Prom King, 2010
It is said that neophyte filmmakers should stick to things they know. It is clear that Christopher Schaap, the writer/director/star of the new film “Prom King, 2010” knows a thing or two about the mavericks that came before him. It may be bit premature to put Schaap in the same league as John Cassavetes and John Sayles, but this New York-based filmmaker’s debut should be as exciting to cinephiles as “Shadows” was in 1959 or “Return of the Secaucus 7” was in 1980.
“Prom King, 2010” was screened at the 2017 Cinequest Film Festival. It is the version that played at this film festival that is being reviewed.
Charlie (Schaap) is a college student in The Big Apple who loves the thought of love and wants to see his life played out like the best moments of his favorite movies. He wants James Dean and Natalie Wood shoving their mouths together with the sublime punctuation of a swelling orchestra. He wants Woody Allen and Diane Keaton at the 59th Street Bridge as Gershwin plays in the background. He wants what so many of us want: that basic human connection between two people, unencumbered by modern nuisances like dating apps and casual sex. Love is a many splendored thing, but Charlie just can’t seem to find it. He’s leery of moving out of his comfort zone, but spurred on by his best male friend, he tries to entice a random hook-up with a hot waiter at a local hotspot, who is both taken and interested, which screws Charlie up even more. His girlfriends are there for him, and his mother and father just want to see him happy (they even help hide his sexuality from his semi-zealous aunt). But every encounter starts to worry Charlie that his homosexuality is an irreconcilable element to the classic Hollywood romance he’s hopeful for.
Oh, yeah. Charlie’s gay. Did I forget to mention that earlier?
Charlie’s story, while seeded within a very specific community this author knows little about, tells universal truths that are not specific to gender or sexual orientation. As Lin-Manual Miranda stated so emphatically at the 2016 Tony Awards, love is love is love is love, and trying to pigeonhole Charlie and the story in to one very narrow frame or scope is unfair to the film, to the filmmakers and to the audience themselves. And while Charlie might not have found his Hollywood ending by the time we depart his life here, we leave him feeling that he’s going to be okay in the very near future.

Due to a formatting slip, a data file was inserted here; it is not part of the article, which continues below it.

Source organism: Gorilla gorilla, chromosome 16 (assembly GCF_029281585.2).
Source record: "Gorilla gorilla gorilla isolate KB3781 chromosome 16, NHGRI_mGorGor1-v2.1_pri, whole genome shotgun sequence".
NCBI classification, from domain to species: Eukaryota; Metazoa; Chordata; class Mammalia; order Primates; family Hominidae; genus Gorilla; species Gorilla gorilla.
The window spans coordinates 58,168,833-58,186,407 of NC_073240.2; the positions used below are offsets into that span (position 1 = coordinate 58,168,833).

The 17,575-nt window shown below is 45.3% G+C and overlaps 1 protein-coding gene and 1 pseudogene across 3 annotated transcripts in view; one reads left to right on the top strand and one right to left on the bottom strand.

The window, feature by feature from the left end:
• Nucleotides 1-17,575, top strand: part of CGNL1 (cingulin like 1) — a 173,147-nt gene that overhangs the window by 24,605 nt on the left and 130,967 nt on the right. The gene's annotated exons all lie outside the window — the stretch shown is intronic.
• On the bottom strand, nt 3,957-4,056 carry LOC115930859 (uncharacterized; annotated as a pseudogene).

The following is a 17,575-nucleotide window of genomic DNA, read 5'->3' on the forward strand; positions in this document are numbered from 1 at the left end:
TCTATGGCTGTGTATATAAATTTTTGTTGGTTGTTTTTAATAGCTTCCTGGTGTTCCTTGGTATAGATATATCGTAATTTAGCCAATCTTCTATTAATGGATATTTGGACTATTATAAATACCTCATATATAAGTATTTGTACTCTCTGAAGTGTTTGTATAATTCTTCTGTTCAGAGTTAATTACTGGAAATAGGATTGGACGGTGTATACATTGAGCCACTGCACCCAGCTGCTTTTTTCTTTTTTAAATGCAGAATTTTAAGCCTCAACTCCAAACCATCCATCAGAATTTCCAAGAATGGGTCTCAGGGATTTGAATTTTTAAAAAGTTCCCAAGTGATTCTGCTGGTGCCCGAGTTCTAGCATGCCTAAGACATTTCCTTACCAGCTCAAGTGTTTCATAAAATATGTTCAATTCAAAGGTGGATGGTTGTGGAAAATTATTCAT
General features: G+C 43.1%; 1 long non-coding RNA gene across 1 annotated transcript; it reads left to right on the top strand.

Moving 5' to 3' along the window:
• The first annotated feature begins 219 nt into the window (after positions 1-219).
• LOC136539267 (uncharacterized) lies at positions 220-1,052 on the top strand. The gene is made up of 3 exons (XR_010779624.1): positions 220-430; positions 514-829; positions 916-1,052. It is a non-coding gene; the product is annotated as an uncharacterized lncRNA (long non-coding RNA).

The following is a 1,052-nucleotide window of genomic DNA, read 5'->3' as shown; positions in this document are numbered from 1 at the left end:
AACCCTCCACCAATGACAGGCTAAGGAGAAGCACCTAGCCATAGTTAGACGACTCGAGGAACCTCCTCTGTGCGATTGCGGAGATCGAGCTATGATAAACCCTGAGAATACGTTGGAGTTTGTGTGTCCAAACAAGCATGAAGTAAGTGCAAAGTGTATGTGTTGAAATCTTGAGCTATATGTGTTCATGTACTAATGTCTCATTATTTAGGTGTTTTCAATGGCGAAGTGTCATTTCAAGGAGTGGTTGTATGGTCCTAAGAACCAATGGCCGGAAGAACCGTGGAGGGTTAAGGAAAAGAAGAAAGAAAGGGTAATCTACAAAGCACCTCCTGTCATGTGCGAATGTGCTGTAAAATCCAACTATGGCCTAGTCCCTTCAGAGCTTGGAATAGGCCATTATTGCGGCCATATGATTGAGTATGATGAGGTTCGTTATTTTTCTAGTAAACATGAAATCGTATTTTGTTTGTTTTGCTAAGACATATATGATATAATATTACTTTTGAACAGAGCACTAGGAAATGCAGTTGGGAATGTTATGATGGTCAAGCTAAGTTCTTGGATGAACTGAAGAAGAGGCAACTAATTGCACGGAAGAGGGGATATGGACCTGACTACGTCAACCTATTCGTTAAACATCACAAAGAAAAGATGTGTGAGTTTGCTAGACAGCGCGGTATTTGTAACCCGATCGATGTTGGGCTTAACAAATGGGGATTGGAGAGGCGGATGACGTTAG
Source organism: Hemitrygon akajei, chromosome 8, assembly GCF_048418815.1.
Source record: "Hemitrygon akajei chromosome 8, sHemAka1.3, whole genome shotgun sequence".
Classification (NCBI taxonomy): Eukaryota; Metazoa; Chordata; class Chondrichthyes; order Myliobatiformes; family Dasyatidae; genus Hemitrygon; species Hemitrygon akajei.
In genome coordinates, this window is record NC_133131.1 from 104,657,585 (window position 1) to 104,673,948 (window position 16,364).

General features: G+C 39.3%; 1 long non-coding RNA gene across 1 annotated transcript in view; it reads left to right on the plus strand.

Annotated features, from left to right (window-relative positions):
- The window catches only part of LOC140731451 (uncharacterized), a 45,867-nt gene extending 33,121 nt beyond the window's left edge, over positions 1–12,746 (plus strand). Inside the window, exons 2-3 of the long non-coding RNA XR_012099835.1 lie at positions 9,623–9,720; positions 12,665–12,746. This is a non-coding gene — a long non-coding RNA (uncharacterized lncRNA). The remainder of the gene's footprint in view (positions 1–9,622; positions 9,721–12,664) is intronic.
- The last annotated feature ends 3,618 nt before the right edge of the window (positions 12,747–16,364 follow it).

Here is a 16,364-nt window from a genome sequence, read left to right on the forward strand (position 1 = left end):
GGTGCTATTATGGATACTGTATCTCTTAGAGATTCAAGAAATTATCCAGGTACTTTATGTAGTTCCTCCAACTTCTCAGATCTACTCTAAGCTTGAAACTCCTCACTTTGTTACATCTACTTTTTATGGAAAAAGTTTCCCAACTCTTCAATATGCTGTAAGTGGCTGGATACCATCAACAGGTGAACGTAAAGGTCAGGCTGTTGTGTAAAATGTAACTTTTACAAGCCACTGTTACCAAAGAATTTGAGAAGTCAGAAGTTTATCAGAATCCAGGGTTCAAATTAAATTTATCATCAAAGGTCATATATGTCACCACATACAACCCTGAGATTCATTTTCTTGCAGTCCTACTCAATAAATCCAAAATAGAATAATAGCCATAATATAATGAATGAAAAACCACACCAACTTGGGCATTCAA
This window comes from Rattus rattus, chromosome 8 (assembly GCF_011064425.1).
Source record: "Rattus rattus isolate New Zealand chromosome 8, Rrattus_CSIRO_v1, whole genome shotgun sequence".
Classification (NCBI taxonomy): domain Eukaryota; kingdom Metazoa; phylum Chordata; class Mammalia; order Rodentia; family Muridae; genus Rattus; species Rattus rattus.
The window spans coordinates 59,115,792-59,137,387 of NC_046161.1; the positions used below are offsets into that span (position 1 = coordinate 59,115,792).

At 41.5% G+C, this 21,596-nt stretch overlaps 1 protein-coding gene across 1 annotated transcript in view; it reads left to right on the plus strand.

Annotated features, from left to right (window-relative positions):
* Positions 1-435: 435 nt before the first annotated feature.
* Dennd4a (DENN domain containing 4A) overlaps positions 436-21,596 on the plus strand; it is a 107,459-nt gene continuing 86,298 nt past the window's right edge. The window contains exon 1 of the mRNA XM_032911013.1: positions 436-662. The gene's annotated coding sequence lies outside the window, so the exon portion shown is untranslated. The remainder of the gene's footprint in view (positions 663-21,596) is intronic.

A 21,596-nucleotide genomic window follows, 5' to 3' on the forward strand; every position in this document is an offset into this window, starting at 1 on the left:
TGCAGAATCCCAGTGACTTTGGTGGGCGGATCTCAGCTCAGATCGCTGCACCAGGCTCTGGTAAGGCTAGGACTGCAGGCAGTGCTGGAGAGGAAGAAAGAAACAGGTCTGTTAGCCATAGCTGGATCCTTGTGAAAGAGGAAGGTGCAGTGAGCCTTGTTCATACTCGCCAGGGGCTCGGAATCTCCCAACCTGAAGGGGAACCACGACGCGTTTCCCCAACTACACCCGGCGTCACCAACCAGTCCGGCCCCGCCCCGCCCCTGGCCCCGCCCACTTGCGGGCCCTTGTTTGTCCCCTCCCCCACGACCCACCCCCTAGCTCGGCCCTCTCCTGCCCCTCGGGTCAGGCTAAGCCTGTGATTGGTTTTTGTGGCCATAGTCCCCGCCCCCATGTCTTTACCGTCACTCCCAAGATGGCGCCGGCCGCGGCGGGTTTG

Now that I think about it, putting Schaap in the same company as Cassavetes and Sayles isn’t that much of a stretch. He is a strong storyteller, even at his young age, and one can only wonder where he’s going to be once he more life experience under his belt. The best films from Cassavetes, Sayles and Woody Allen all came in their 30s and 40s, and if this young man is already this far down their same path as a raconteur, we film lovers are in for some astonishing treats in the future. He also has a dynamic screen presence that could lead to a secondary career as an actor in other filmmakers’ movies.
Of course, very few films are made in a vacuum, and Schaap has surrounded himself with an amazing team that belies its micro-budget. It’s clear that Schaap and his producer Izzy Jackson have a strong connection, and one hopes they will continue to blaze a path forward to returning the kind of personal New York cinema back, that’s been seemingly missing since the likes of Allen taking their stories global, to its rightful place in the film pantheon. It is equally amazing and unbelievable that this film was made for roughly the same cost as Kevin Smith made “Clerks” nearly 25 years ago, and in large part this is due to the fantastic camerawork of Aharon Rothschild and his co-DP Aitor Mendilibar. As cinematographer and his own post-production colorist, Rothschild has taken this scrappy little film and made it look like something a hundred times more expensive. You’d never guess this was shot digitally, the tone and coloring is so lush and vibrant.
This film is a miracle on so many levels. It would be a shame to our cinematic community for this movie to get lost amongst the tsunami of titles that play at the hundreds of film festivals worldwide each and every year. Christopher Schaap is going to be a major player in the years to come, and it would be great to see him in a long-term relationship between studio and filmmaker not unlike Tarantino and the Weinsteins.
Yeah, this young man is that good.
(On a personal note, I would like to profoundly apologize to Schaap and Jackson, who I had the pleasure of interviewing on the last day of Cinequest 2017, for the interview not getting recorded. It was my first interview in several years, and I was working with new equipment I clearly did not understand as well as I thought I did. The interview was great, and it was a pleasure to speak with these two brilliant, eloquent and passionate filmmakers.)Rating: A+